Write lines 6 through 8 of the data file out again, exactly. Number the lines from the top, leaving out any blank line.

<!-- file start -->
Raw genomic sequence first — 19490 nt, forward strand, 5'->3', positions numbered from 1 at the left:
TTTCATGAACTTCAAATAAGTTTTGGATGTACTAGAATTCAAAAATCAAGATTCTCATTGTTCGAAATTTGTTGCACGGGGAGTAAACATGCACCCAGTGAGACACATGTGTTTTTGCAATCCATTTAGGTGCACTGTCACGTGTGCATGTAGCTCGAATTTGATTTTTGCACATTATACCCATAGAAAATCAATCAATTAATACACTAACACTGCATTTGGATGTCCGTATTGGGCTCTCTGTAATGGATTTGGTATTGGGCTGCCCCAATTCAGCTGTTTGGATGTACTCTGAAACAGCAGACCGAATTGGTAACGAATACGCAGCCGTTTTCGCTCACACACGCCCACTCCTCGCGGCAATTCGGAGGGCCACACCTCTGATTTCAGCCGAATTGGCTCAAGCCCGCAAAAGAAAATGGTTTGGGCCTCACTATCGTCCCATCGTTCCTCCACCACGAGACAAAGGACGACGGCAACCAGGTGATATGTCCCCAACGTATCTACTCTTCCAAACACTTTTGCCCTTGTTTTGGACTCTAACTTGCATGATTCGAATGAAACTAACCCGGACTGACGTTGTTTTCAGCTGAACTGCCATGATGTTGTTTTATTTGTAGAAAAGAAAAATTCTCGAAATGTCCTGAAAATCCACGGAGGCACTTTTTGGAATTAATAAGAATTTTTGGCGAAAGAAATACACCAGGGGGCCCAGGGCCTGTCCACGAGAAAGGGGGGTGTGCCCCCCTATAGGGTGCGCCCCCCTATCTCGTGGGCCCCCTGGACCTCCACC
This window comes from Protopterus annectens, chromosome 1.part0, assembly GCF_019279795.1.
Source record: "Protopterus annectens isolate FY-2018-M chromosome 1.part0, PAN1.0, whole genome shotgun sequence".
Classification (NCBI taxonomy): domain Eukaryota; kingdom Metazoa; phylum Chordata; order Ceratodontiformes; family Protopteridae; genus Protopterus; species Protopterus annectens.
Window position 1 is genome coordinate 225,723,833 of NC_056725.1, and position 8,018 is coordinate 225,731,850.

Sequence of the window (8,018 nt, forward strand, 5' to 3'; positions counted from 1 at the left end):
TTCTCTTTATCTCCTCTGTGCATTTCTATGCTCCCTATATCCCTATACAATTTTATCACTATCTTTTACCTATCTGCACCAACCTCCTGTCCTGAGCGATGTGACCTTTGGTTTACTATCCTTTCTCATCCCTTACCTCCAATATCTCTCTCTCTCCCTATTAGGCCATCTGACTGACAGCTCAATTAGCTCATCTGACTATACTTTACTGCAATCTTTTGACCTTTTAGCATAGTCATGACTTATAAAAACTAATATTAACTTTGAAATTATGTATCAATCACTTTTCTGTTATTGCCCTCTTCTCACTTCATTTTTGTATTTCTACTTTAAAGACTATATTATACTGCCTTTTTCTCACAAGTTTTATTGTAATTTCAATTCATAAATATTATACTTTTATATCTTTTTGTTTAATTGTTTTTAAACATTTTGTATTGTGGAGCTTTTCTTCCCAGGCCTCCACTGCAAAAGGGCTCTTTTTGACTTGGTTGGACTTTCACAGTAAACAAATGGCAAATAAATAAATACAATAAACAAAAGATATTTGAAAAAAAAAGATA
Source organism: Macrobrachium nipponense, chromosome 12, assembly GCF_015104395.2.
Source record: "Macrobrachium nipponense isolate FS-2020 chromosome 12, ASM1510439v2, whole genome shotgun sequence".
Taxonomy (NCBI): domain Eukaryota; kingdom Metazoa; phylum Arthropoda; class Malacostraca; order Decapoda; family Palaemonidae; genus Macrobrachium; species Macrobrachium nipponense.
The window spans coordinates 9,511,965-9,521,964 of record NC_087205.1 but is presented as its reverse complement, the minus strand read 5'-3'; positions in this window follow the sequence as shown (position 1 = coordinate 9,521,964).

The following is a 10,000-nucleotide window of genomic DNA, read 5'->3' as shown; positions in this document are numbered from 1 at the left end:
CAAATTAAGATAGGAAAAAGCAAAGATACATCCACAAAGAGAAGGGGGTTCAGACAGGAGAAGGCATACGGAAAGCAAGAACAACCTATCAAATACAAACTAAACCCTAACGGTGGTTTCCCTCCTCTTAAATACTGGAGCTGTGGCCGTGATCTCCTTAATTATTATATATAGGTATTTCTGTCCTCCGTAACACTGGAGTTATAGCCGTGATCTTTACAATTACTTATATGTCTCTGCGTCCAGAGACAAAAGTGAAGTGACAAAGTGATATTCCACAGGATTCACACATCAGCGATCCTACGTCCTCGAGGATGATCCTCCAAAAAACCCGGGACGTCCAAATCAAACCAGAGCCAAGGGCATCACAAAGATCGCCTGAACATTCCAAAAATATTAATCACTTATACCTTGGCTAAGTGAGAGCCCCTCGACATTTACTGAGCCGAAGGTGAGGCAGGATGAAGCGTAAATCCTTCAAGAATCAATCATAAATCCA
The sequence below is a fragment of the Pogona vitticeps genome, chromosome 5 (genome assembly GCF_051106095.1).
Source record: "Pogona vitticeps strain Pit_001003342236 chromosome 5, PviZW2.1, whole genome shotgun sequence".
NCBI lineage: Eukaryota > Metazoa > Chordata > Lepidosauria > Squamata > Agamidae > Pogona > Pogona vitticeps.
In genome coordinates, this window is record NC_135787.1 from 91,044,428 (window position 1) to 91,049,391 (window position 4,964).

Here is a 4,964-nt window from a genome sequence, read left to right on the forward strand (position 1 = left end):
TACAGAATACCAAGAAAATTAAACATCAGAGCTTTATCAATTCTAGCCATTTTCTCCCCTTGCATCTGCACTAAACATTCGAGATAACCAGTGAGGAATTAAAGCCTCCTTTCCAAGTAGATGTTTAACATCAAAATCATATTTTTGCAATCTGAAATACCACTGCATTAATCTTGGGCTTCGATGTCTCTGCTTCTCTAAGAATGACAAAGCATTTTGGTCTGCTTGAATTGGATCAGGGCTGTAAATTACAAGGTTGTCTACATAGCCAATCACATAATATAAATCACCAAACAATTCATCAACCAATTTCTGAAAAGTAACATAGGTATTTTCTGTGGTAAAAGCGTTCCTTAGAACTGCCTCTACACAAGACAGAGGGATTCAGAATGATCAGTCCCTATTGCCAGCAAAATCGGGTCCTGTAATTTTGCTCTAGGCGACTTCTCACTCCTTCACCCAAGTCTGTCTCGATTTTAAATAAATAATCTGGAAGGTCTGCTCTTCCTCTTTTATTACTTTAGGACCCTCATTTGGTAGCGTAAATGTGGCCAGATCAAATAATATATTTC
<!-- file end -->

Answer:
Window position 1 is genome coordinate 225,723,833 of NC_056725.1, and position 8,018 is coordinate 225,731,850.

Sequence of the window (8,018 nt, forward strand, 5' to 3'; positions counted from 1 at the left end):
TTCTCTTTATCTCCTCTGTGCATTTCTATGCTCCCTATATCCCTATACAATTTTATCACTATCTTTTACCTATCTGCACCAACCTCCTGTCCTGAGCGATGTGACCTTTGGTTTACTATCCTTTCTCATCCCTTACCTCCAATATCTCTCTCTCTCCCTATTAGGCCATCTGACTGACAGCTCAATTAGCTCATCTGACTATACTTTACTGCAATCTTTTGACCTTTTAGCATAGTCATGACTTATAAAAACTAATATTAACTTTGAAATTATGTATCAATCACTTTTCTGTTATTGCCCTCTTCTCACTTCATTTTTGTATTTCTACTTTAAAGACTATATTATACTGCCTTTTTCTCACAAGTTTTATTGTAATTTCAATTCATAAATATTATACTTTTATATCTTTTTGTTTAATTGTTTTTAAACATTTTGTATTGTGGAGCTTTTCTTCCCAGGCCTCCACTGCAAAAGGGCTCTTTTTGACTTGGTTGGACTTTCACAGTAAACAAATGGCAAATAAATAAATACAATAAACAAAAGATATTTGAAAAAAAAAGATA